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Ships, ahoy 

Slow Friday around the newsroom at the Fortress of Employment last week, so The Observer decided to take an afternoon stroll down to the Arkansas riverfront and check out the Nina and the Pinta, exact replicas of two of the three ships that brought that Patron Saint of all Men Who Refuse to Stop and Ask for Directions 'cross the ocean blue in 1492 (they'll be gone from Little Rock by the time you read this, but will be docked in Fort Smith from Nov. 11-20 if you're in the area and want to shell out $8 for a tour).

Reading about Columbus in elementary school, we imagined the Nina, the Pinta and the Santa Maria in the same way we imagined the Mayflower: wooden versions of the Battleship Missouri; vast, broad, strung with miles of hemp-rope and bedecked with the proud standards of distant lands, big enough to bear the weight of history.

At least we got the rope part right.

Laying at anchor just behind the Old State House on that gray Friday were two black ships, neither of which would probably qualify as a good-sized tugboat these days — the larger Pinta nearest the shore, the smaller Nina snuggled up against her starboard side like a calf against its mother. Something we read online said they were built using only hand tools in Brazil, and are the most accurate knockoffs of Columbus' ships ever built. They're currently touring the waterways of America, far inland of where Ol' Chris ever ventured. When we walked up, their decks were awash in elementary school kids in their fall jackets, milling about, looking over the rail into the muddy water, staring at the thousand yards of line that made the sails go up and down and not fly away like birds in a gale.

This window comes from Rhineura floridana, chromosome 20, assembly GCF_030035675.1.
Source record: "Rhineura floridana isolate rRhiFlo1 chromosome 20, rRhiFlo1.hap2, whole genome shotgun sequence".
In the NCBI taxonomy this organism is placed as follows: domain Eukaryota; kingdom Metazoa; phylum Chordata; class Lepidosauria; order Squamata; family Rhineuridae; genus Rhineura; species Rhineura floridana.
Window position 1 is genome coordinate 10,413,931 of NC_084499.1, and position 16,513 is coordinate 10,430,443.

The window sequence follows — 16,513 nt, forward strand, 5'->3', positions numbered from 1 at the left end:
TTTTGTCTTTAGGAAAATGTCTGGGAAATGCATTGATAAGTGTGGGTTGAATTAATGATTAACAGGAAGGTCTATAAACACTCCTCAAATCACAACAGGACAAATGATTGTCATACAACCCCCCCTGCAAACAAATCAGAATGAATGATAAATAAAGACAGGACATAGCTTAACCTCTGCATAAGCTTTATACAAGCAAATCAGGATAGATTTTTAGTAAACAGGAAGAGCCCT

The Observer, meanwhile, kept a reverent distance. We don't even like water with our whiskey, so we admired the two ladies from afar. We stood there in the chilly, gray air and thought about the kind of stones it must have taken for men to set out across the uncharted ocean in tubs such as these, with a captain who couldn't ever find India with both hands: fragile boats against the enormous sky and sea, the sheltering ships ready at any moment to be consumed by storm, or wave, or fire, or just bad luck.

Men were, of course, men in those days, back when you could die of an ear infection or bad case of the flu or appendicitis, lickety-split. That's the thing about history that has always struck The Observer odd: that those who had so much less living to lose than we do in the modern world were always willing to risk what they did get at the drop of a hat. It doesn't seem to make a heck of a lot of sense, but we're glad folks were willing to take those risks back in those days. The foundations of civilizations are not stone and mortar, not really. They're built on flintier stuff: the shoulders of those who dared to risk everything. As we were standing there contemplating the great sprawl of human mortality and human history, a mother with a boy in arms walked past. The boy's eyes lit up as he saw the boats in the river. "A pirate ship!" he exclaimed.

We couldn't help but grin. Nobody wants to be an adventurer anymore, The Observer thought. Everybody wants to be a pirate.

Speaking of pirates, Junior is almost 12 now, and routinely hits us up for money. We know we should put him on an allowance at his age, maybe make him do some organized chores for his greenbacks as a way to help him know the value of a dollar, but we just haven't. He's our only cub, and dagnabbit if he doesn't know how to push his Old Man's buttons. The other day, we were texting back and forth, him on his mother's phone. He was, as often happens, pressuring Dear Ol' Dad up for cash for one thing or another. Trying to be strong, trying to resist, we told him no dice, not now, no way, no how.

"Please Dad," he texted, "just help me help you help me to help us all."

We're beginning to believe that boy may have a future in politics.

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